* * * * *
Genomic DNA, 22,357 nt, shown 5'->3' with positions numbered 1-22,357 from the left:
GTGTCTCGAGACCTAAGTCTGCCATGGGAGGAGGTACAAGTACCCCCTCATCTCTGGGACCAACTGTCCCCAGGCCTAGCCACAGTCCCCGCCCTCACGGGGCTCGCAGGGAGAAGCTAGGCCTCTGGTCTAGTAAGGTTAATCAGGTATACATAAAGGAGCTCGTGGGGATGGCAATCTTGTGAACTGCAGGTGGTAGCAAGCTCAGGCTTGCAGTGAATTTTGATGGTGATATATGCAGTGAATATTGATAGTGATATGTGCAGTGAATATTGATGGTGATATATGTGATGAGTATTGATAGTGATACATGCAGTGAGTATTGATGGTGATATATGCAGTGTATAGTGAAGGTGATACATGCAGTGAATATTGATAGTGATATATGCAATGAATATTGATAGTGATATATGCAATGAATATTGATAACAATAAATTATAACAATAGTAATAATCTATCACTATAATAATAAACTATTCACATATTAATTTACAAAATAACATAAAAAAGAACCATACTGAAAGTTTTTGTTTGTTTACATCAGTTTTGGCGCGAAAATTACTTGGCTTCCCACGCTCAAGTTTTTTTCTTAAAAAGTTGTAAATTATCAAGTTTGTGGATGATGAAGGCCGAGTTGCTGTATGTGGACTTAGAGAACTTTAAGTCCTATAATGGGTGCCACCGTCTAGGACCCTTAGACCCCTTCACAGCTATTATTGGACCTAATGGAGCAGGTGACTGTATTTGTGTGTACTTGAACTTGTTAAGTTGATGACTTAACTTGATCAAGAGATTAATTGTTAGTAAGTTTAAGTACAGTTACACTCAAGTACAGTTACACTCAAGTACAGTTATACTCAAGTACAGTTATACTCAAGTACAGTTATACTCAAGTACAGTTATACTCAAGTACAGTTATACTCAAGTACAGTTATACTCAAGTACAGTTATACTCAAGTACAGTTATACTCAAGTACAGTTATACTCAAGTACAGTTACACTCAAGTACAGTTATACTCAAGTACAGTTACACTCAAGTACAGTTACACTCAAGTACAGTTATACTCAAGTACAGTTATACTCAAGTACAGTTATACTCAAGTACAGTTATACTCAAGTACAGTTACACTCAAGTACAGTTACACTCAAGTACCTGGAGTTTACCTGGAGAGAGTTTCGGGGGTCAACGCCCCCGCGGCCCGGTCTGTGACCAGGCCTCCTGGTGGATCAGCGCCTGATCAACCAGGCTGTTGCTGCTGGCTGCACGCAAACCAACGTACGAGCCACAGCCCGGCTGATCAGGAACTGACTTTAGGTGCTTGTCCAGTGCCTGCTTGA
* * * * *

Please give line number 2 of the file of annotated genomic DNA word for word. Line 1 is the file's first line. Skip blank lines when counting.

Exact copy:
GTGTCTCGAGACCTAAGTCTGCCATGGGAGGAGGTACAAGTACCCCCTCATCTCTGGGACCAACTGTCCCCAGGCCTAGCCACAGTCCCCGCCCTCACGGGGCTCGCAGGGAGAAGCTAGGCCTCTGGTCTAGTAAGGTTAATCAGGTATACATAAAGGAGCTCGTGGGGATGGCAATCTTGTGAACTGCAGGTGGTAGCAAGCTCAGGCTTGCAGTGAATTTTGATGGTGATATATGCAGTGAATATTGATAGTGATATGTGCAGTGAATATTGATGGTGATATATGTGATGAGTATTGATAGTGATACATGCAGTGAGTATTGATGGTGATATATGCAGTGTATAGTGAAGGTGATACATGCAGTGAATATTGATAGTGATATATGCAATGAATATTGATAGTGATATATGCAATGAATATTGATAACAATAAATTATAACAATAGTAATAATCTATCACTATAATAATAAACTATTCACATATTAATTTACAAAATAACATAAAAAAGAACCATACTGAAAGTTTTTGTTTGTTTACATCAGTTTTGGCGCGAAAATTACTTGGCTTCCCACGCTCAAGTTTTTTTCTTAAAAAGTTGTAAATTATCAAGTTTGTGGATGATGAAGGCCGAGTTGCTGTATGTGGACTTAGAGAACTTTAAGTCCTATAATGGGTGCCACCGTCTAGGACCCTTAGACCCCTTCACAGCTATTATTGGACCTAATGGAGCAGGTGACTGTATTTGTGTGTACTTGAACTTGTTAAGTTGATGACTTAACTTGATCAAGAGATTAATTGTTAGTAAGTTTAAGTACAGTTACACTCAAGTACAGTTACACTCAAGTACAGTTATACTCAAGTACAGTTATACTCAAGTACAGTTATACTCAAGTACAGTTATACTCAAGTACAGTTATACTCAAGTACAGTTATACTCAAGTACAGTTATACTCAAGTACAGTTATACTCAAGTACAGTTATACTCAAGTACAGTTACACTCAAGTACAGTTATACTCAAGTACAGTTACACTCAAGTACAGTTACACTCAAGTACAGTTATACTCAAGTACAGTTATACTCAAGTACAGTTATACTCAAGTACAGTTATACTCAAGTACAGTTACACTCAAGTACAGTTACACTCAAGTACCTGGAGTTTACCTGGAGAGAGTTTCGGGGGTCAACGCCCCCGCGGCCCGGTCTGTGACCAGGCCTCCTGGTGGATCAGCGCCTGATCAACCAGGCTGTTGCTGCTGGCTGCACGCAAACCAACGTACGAGCCACAGCCCGGCTGATCAGGAACTGACTTTAGGTGCTTGTCCAGTGCCTGCTTGA